Poster Presentation 14th Lorne Infection and Immunity 2024

Investigating antimicrobial activity in the human gastrointestinal microbiome (#149)

Jamia Hemphill 1 2 , Jodee Gould 1 3 , Marina Yakou 1 , Cristina Giogha 1 2 , Rhys Dunstan 2 , Sarah Larcombe 2 , Heidi Yu 2 , Jian Li 2 , Dena Lyras 2 , Trevor Lithgow 2 , Elizabeth Hartland 1 2 , Emily Gulliver 1 3 , Samuel Forster 1 3
  1. Centre for Innate Immunity and Infectious Diseases, Hudson Institute of Medical Research, Clayton, Victoria, Australia
  2. Department of Microbiology, Infection and Immunity Program, Biomedicine Discovery Institute, Monash University, Clayton, Victoria, Australia
  3. Department of Molecular and Translational Science, Monash University, Clayton, Victoria, Australia

Antimicrobial resistance is rapidly increasing across the globe, driving the need for novel therapeutics to treat bacterial pathogens. In microbial communities, some bacterial species produce antimicrobial molecules to gain competitive advantage, and thereby present a promising source of new antimicrobial therapeutic agents. Antimicrobials produced by the gut microbiota and the role they play within commensal communities remains poorly understood due to difficulties in culturing the fastidious anaerobic gut microbes.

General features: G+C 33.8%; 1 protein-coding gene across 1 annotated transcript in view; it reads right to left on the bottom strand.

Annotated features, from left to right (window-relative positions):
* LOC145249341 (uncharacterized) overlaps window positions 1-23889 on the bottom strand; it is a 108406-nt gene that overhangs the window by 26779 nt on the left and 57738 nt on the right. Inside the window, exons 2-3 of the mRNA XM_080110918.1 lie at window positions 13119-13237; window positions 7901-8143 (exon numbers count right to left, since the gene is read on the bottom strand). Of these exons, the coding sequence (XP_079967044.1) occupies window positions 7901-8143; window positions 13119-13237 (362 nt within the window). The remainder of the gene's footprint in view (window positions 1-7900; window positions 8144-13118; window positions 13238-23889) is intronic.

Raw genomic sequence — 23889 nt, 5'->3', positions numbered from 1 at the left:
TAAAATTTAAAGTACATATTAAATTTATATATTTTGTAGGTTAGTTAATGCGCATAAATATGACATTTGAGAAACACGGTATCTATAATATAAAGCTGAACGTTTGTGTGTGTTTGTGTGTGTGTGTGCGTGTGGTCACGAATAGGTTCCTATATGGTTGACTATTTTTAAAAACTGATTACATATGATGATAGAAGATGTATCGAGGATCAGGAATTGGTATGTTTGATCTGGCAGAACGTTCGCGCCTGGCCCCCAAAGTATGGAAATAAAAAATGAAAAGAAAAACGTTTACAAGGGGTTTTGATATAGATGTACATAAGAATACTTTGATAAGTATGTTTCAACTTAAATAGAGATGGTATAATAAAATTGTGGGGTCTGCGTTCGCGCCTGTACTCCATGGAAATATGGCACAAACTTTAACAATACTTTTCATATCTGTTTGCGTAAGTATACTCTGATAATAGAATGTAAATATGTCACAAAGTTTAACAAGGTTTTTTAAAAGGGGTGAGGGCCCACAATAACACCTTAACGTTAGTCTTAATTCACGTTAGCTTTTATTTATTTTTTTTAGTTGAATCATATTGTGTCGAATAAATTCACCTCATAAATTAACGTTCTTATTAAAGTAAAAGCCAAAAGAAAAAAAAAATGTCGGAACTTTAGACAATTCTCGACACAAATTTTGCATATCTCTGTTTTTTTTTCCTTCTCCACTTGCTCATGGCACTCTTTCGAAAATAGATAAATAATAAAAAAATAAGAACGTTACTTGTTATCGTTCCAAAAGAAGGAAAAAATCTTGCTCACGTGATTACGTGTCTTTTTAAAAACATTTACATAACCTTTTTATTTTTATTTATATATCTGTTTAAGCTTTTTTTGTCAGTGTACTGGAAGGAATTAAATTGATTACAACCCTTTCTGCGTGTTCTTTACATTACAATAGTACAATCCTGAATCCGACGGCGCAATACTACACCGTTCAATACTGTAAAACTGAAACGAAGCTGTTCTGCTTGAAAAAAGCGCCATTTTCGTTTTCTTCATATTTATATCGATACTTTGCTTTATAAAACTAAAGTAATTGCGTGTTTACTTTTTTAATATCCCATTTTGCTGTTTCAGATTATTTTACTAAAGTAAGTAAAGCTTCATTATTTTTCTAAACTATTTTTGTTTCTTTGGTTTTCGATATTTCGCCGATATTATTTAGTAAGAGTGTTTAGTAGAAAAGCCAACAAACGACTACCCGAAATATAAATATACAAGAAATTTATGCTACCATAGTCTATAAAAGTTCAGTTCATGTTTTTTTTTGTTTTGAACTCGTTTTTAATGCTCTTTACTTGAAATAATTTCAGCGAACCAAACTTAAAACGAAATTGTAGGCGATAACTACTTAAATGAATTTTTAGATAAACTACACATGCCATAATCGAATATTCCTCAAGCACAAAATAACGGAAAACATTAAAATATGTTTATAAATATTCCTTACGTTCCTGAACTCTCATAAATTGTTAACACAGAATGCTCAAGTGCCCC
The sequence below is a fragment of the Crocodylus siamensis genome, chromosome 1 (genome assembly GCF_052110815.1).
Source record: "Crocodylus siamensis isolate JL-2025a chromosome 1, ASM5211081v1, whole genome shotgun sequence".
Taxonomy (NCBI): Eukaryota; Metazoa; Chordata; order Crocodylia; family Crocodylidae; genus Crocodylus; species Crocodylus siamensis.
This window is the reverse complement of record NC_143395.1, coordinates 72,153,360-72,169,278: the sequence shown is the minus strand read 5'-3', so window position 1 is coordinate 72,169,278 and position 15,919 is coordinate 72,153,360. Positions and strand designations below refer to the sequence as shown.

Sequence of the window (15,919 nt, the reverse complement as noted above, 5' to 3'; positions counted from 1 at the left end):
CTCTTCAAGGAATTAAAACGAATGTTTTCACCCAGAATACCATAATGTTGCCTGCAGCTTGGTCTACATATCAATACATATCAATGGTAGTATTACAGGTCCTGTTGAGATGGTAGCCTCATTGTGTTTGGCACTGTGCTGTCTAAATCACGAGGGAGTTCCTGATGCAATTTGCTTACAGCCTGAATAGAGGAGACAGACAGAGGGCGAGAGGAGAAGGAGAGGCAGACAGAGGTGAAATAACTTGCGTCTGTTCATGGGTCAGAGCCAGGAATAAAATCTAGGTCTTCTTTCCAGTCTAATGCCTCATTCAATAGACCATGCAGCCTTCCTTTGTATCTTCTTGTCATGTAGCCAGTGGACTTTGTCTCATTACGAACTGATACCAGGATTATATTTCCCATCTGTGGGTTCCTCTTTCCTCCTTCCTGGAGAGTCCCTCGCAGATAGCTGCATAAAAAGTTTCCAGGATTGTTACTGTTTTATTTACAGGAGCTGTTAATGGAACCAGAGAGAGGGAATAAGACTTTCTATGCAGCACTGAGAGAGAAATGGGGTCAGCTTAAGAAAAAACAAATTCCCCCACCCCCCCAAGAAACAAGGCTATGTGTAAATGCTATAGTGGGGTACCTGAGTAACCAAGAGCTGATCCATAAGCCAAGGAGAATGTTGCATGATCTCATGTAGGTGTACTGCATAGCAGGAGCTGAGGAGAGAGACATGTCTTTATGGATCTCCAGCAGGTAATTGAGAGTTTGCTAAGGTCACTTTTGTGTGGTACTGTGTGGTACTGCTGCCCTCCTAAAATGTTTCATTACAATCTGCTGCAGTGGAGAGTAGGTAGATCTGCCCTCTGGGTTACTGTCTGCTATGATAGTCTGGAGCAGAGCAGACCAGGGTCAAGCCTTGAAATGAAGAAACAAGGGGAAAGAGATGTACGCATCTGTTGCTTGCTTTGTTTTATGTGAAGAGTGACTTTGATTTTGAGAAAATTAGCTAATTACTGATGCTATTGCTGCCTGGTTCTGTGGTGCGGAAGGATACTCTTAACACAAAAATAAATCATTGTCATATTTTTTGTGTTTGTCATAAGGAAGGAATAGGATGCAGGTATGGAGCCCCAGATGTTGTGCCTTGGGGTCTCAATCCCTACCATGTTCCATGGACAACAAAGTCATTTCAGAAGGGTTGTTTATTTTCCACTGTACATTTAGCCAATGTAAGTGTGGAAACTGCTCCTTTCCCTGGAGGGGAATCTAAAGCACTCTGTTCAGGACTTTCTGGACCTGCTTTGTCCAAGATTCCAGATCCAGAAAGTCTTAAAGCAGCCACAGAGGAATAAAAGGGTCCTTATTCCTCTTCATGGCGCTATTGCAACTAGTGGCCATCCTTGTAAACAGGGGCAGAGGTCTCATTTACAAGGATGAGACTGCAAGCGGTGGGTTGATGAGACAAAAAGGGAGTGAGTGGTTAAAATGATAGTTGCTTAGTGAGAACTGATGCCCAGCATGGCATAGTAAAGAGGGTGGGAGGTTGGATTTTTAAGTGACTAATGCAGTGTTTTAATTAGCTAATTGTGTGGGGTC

However, with recent advances in culturing techniques, alongside analysis of metagenomic data, antimicrobial production in the gut microbiome can be further investigated. In this study, we have demonstrated that members of the human gut microbiota have inhibitory effects against multi-drug resistant gastrointestinal pathogens due to the production of antimicrobial molecules. Using high throughput culturing methods, a panel of human gastrointestinal microbiota isolates were screened for antimicrobial activity against eight multi-antimicrobial resistant strains of gastrointestinal pathogens: Clostridiodes difficile, Escherichia coli, Enterococcus faecium, and Klebsiella pneumoniae. Of the 287 bacterial isolates screened, 148 (52%) exhibited inhibition of at least one of the pathogens. From these isolates, candidates that displayed inhibition of at least three of the four pathogens were selected for genomic screening. Genes with a high similarity (>90%) to known antimicrobial genes were identified in 4 of the 20 candidates. To confirm if the inhibitory phenotype of these candidates was due to antimicrobial production, an Enterolysin A gene from a commensal Enterococcus sp. strain was successfully expressed in an E. coli BL21 C43 strain, where it demonstrated inhibition of the E. faecium pathogens. Further investigation into the action of this antimicrobial when in a community of commensal bacteria may provide valuable insight into how gut microbiome-derived antimicrobial therapies can be leveraged to prevent and treat antimicrobial resistant gastrointestinal infections.